Alveolar clefts are traditionally treated with secondary bone grafting, but this is associated with morbidity and graft resorption. Although recombinant human bone morphogenetic protein-2 (rhBMP-2) is under investigation for alveolar cleft repair, safety concerns remain. Dipyridamole is an adenosine receptor indirect agonist with known osteogenic potential. This study compared dipyridamole to rhBMP-2 at alveolar cleft defects delivered using bioceramic scaffolds.
Skeletally immature New Zealand White rabbits underwent unilateral, 3.5 × 3.5-mm alveolar resection adjacent to the growing suture. Five served as negative controls. The remaining defects were reconstructed with three-dimensionally printed bioceramic scaffolds coated with 1000 μm of dipyridamole (n = 6), 10,000 μm of dipyridamole (n = 7), or 0.2 mg/ml of rhBMP-2 (n = 5). At 8 weeks, new bone was quantified. Nondecalcified histologic evaluation was performed, and new bone was evaluated mechanically. Statistical analysis was performed using a generalized linear mixed model and the Wilcoxon rank sum test.
Negative controls did not heal, whereas new bone formation bridged all three-dimensionally printed bioceramic treatment groups. The 1000-μm dipyridamole scaffolds regenerated 28.03 ± 7.38 percent, 10,000-μm dipyridamole scaffolds regenerated 36.18 ± 6.83 percent (1000 μm versus 10,000 μm dipyridamole; p = 0.104), and rhBMP-2–coated scaffolds regenerated 37.17 ± 16.69 percent bone (p = 0.124 versus 1000 μm dipyridamole, and p = 0.938 versus 10,000 μm dipyridamole). On histology/electron microscopy, no changes in suture biology were evident for dipyridamole, whereas rhBMP-2 demonstrated early signs of suture fusion. Healing was highly cellular and vascularized across all groups. No statistical differences in mechanical properties were observed between either dipyridamole or rhBMP-2 compared with native bone.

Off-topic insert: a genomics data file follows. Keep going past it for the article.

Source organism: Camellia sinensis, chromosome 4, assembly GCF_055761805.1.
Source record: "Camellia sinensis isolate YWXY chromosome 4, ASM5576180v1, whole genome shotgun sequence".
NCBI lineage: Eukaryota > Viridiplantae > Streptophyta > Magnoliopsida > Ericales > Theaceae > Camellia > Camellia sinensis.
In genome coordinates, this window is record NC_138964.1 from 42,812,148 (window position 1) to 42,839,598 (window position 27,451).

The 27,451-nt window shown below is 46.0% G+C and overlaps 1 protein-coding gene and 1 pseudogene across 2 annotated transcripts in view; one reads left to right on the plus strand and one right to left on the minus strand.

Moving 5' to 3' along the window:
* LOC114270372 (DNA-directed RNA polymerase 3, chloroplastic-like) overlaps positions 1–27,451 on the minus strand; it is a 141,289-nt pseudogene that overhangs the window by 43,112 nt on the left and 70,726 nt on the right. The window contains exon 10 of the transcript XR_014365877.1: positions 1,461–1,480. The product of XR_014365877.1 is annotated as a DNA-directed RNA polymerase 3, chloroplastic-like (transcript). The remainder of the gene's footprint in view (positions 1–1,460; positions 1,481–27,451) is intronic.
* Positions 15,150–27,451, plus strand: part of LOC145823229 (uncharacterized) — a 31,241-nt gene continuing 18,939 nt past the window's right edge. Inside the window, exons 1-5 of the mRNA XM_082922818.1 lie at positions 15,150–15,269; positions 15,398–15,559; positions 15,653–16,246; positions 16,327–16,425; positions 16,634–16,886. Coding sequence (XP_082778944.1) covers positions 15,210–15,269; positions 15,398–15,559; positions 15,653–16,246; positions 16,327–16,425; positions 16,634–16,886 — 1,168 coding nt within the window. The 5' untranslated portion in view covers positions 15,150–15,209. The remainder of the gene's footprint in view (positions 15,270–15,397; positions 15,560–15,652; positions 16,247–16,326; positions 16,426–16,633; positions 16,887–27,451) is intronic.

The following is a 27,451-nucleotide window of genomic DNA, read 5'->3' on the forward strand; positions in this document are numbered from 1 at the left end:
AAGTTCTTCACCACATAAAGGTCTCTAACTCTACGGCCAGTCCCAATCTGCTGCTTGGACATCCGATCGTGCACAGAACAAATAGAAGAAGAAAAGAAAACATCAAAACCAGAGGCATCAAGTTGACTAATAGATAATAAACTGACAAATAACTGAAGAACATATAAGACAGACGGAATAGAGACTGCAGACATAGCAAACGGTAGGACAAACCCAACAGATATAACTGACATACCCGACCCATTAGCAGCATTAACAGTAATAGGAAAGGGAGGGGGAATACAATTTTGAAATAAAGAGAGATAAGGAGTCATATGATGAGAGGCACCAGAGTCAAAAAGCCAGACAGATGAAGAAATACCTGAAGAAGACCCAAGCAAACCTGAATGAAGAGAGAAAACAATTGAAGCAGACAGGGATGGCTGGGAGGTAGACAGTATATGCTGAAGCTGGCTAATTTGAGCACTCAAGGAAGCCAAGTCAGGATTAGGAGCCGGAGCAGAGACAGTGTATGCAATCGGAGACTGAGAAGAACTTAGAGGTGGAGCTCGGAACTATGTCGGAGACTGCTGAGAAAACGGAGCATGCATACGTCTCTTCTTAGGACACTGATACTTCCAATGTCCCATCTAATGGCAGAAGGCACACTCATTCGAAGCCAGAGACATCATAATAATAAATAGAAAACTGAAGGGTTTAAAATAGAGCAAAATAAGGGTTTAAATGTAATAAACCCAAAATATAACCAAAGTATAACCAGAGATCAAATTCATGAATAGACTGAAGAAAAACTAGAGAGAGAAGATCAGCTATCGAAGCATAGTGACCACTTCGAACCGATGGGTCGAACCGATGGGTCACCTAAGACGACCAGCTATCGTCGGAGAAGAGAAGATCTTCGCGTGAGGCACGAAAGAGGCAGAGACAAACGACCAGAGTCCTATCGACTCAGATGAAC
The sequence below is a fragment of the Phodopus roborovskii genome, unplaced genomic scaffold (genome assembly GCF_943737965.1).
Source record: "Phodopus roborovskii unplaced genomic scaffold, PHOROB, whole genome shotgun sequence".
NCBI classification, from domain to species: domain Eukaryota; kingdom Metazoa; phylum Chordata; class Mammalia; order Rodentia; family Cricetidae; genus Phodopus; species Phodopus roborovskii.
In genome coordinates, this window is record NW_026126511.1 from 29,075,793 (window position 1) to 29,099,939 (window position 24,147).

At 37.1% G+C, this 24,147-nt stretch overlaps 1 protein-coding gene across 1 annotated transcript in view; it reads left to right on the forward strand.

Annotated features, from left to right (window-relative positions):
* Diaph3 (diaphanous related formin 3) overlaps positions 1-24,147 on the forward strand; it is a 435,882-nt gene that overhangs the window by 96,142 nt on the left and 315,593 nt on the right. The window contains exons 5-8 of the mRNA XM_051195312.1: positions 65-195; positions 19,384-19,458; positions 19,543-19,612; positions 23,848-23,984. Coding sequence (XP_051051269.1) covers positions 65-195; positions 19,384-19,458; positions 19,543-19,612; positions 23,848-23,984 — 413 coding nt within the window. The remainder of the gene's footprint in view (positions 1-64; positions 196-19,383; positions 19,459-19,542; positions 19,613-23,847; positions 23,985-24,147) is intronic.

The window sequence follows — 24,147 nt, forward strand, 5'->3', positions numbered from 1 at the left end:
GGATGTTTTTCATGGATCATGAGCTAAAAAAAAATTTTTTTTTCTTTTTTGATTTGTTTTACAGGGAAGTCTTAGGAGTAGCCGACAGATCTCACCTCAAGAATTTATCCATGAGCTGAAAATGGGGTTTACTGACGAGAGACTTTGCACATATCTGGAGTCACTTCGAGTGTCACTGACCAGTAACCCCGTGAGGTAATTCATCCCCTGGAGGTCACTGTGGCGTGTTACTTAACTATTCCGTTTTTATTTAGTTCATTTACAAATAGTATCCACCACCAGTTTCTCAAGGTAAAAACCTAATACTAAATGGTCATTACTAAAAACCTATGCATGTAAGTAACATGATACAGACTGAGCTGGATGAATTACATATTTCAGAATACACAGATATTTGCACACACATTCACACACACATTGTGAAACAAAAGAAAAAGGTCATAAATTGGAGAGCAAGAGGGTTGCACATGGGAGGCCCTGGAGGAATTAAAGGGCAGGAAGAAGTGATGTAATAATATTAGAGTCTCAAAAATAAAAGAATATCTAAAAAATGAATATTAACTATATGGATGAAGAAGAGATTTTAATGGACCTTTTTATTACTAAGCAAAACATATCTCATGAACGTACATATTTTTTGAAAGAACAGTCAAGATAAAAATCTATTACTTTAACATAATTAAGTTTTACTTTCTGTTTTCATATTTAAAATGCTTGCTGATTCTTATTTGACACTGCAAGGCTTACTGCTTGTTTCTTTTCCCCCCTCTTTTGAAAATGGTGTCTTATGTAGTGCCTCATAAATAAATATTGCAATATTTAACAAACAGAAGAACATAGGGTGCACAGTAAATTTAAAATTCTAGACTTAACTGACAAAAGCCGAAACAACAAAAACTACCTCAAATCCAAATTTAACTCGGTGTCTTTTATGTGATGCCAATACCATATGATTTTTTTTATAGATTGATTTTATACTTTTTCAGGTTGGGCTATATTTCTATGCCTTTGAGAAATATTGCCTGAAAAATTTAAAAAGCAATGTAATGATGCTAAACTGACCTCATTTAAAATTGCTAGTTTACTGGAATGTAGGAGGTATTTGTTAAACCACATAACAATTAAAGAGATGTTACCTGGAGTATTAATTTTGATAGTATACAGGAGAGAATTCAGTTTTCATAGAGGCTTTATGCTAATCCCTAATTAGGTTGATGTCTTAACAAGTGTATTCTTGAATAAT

Dipyridamole generates new bone without osteolysis and early suture fusion associated with rhBMP-2 in skeletally immature bone defects.
New York, N.Y.
From the Hansjörg Wyss Department of Plastic Surgery and the Division of Translational Medicine, Department of Medicine, New York University Langone Health; the Department of Biomaterials and Biomimetics, New York University College of Dentistry; and the Icahn School of Medicine at Mount Sinai.
Received for publication June 10, 2018; accepted February 6, 2019.
Presented in part at Plastic Surgery The Meeting 2018, Annual Meeting of the American Society of Plastic Surgeons, in Chicago, Illinois, September 28 through October 1, 2018.
Disclosure:Dr. Cronstein is a co-inventor of the dipyridamole-related technology. Dr. Coelho is a co-inventor of the 3D printed scaffold technology. The other authors report no proprietary or commercial interest in any product mentioned or concept discussed in this article.
Christopher D. Lopez, M.D., Hansjörg Wyss Department of Plastic Surgery, New York University Langone Health, 307 East 33rd Street, New York, N.Y. 10016, email@example.com, Twitter: @cd_lopez_, Instagram: @c_low24_